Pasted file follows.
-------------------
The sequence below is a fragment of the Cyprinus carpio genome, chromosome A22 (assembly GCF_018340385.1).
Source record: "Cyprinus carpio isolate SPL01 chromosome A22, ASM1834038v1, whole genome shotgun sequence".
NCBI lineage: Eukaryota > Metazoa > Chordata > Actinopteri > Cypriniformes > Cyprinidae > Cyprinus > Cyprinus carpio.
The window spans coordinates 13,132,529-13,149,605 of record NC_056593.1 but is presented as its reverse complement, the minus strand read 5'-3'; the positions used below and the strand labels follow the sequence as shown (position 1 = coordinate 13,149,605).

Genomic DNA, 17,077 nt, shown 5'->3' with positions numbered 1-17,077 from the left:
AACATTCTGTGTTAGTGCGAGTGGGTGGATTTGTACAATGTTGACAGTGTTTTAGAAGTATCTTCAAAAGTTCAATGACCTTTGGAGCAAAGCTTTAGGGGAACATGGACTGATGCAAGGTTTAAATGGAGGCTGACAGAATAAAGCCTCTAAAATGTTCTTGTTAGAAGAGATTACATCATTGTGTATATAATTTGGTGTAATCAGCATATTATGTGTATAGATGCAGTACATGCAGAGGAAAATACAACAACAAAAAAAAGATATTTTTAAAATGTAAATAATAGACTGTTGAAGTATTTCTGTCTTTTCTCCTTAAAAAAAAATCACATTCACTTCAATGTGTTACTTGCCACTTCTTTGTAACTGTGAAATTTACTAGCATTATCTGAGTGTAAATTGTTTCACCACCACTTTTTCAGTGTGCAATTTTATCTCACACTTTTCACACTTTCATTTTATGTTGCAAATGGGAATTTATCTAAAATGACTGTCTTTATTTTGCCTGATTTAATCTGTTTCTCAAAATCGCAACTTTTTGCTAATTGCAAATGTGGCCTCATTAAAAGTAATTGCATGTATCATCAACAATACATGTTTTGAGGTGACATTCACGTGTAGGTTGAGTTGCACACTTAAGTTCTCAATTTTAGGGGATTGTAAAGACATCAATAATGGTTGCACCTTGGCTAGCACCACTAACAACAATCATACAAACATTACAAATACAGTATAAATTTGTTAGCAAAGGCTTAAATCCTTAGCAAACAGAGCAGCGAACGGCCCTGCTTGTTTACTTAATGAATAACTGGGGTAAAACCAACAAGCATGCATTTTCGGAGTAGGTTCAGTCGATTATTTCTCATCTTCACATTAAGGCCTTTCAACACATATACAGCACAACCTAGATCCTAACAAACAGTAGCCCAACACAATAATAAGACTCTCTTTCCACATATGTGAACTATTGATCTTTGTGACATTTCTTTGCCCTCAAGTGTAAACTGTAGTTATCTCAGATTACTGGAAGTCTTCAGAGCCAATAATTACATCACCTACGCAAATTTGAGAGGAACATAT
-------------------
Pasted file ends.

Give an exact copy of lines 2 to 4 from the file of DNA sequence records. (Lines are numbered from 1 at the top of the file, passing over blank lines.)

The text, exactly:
Source record: "Cyprinus carpio isolate SPL01 chromosome A22, ASM1834038v1, whole genome shotgun sequence".
NCBI lineage: Eukaryota > Metazoa > Chordata > Actinopteri > Cypriniformes > Cyprinidae > Cyprinus > Cyprinus carpio.
The window spans coordinates 13,132,529-13,149,605 of record NC_056593.1 but is presented as its reverse complement, the minus strand read 5'-3'; the positions used below and the strand labels follow the sequence as shown (position 1 = coordinate 13,149,605).